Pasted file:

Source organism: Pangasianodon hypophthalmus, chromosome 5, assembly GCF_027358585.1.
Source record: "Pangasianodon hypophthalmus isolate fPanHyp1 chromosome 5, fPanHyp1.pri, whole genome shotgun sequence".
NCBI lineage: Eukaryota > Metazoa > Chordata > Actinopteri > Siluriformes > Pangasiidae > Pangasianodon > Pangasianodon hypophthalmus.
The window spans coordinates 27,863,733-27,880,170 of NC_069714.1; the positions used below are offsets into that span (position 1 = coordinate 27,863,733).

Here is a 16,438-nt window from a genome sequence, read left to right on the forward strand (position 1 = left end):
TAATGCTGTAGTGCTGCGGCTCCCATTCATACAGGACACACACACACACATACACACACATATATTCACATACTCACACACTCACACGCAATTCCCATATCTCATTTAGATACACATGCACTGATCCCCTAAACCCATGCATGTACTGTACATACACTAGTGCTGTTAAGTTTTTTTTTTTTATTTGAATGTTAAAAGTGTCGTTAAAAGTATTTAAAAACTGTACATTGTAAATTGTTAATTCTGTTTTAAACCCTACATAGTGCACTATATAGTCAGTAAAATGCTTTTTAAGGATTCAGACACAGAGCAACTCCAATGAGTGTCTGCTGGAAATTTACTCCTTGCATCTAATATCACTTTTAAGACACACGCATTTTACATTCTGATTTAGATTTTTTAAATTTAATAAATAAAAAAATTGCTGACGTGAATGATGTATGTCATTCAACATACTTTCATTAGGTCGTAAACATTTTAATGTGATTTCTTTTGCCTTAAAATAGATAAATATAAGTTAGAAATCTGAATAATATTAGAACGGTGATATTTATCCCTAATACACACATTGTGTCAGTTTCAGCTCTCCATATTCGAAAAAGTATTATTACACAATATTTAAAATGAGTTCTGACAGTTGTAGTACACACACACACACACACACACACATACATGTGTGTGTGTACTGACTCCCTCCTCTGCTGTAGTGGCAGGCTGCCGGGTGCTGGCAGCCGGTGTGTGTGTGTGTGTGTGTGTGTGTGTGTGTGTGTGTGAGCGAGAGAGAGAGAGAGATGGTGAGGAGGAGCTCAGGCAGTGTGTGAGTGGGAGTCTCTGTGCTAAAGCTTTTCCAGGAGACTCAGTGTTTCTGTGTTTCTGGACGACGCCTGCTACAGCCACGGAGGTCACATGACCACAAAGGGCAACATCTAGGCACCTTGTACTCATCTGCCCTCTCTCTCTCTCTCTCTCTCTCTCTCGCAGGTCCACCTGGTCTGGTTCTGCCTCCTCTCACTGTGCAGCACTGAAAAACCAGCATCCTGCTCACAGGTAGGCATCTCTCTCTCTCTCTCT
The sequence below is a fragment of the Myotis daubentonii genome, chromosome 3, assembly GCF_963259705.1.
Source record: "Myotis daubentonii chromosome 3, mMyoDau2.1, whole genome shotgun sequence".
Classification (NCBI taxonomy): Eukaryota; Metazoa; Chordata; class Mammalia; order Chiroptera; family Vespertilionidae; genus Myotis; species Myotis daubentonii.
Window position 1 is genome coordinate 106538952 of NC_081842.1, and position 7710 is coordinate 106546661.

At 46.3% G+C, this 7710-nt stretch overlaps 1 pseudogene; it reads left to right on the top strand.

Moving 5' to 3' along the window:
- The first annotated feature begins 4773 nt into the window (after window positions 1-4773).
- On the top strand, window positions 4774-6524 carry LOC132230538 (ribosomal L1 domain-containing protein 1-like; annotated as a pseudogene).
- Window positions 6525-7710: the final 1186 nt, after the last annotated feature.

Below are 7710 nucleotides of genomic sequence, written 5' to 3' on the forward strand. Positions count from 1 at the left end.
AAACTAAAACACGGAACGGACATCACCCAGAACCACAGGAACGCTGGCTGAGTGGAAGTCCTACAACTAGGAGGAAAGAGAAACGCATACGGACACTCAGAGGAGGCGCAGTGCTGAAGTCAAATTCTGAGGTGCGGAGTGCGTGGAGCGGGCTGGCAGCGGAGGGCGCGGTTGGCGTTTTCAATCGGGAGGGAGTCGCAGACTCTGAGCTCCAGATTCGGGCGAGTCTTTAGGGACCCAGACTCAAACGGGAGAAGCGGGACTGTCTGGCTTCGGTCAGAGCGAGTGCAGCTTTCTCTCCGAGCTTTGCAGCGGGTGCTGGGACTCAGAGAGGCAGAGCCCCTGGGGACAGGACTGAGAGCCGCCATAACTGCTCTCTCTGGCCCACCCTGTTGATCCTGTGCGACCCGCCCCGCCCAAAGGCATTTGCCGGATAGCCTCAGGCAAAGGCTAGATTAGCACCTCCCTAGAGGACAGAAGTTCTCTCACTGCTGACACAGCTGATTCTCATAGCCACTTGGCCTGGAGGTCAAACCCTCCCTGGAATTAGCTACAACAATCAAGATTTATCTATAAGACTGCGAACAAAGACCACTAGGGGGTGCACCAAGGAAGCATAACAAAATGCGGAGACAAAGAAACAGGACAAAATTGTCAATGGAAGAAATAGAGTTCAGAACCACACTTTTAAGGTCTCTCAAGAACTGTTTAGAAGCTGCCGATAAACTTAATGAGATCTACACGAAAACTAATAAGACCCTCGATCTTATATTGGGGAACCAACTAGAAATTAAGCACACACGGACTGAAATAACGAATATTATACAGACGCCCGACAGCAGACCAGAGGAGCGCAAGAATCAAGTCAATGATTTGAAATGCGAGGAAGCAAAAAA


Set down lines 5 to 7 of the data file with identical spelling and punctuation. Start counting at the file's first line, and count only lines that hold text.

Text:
Here is a 16,438-nt window from a genome sequence, read left to right on the forward strand (position 1 = left end):
TAATGCTGTAGTGCTGCGGCTCCCATTCATACAGGACACACACACACACATACACACACATATATTCACATACTCACACACTCACACGCAATTCCCATATCTCATTTAGATACACATGCACTGATCCCCTAAACCCATGCATGTACTGTACATACACTAGTGCTGTTAAGTTTTTTTTTTTTATTTGAATGTTAAAAGTGTCGTTAAAAGTATTTAAAAACTGTACATTGTAAATTGTTAATTCTGTTTTAAACCCTACATAGTGCACTATATAGTCAGTAAAATGCTTTTTAAGGATTCAGACACAGAGCAACTCCAATGAGTGTCTGCTGGAAATTTACTCCTTGCATCTAATATCACTTTTAAGACACACGCATTTTACATTCTGATTTAGATTTTTTAAATTTAATAAATAAAAAAATTGCTGACGTGAATGATGTATGTCATTCAACATACTTTCATTAGGTCGTAAACATTTTAATGTGATTTCTTTTGCCTTAAAATAGATAAATATAAGTTAGAAATCTGAATAATATTAGAACGGTGATATTTATCCCTAATACACACATTGTGTCAGTTTCAGCTCTCCATATTCGAAAAAGTATTATTACACAATATTTAAAATGAGTTCTGACAGTTGTAGTACACACACACACACACACACACACATACATGTGTGTGTGTACTGACTCCCTCCTCTGCTGTAGTGGCAGGCTGCCGGGTGCTGGCAGCCGGTGTGTGTGTGTGTGTGTGTGTGTGTGTGTGTGTGTGTGAGCGAGAGAGAGAGAGAGATGGTGAGGAGGAGCTCAGGCAGTGTGTGAGTGGGAGTCTCTGTGCTAAAGCTTTTCCAGGAGACTCAGTGTTTCTGTGTTTCTGGACGACGCCTGCTACAGCCACGGAGGTCACATGACCACAAAGGGCAACATCTAGGCACCTTGTACTCATCTGCCCTCTCTCTCTCTCTCTCTCTCTCTCTCGCAGGTCCACCTGGTCTGGTTCTGCCTCCTCTCACTGTGCAGCACTGAAAAACCAGCATCCTGCTCACAGGTAGGCATCTCTCTCTCTCTCTCT
The sequence below is a fragment of the Myotis daubentonii genome, chromosome 3, assembly GCF_963259705.1.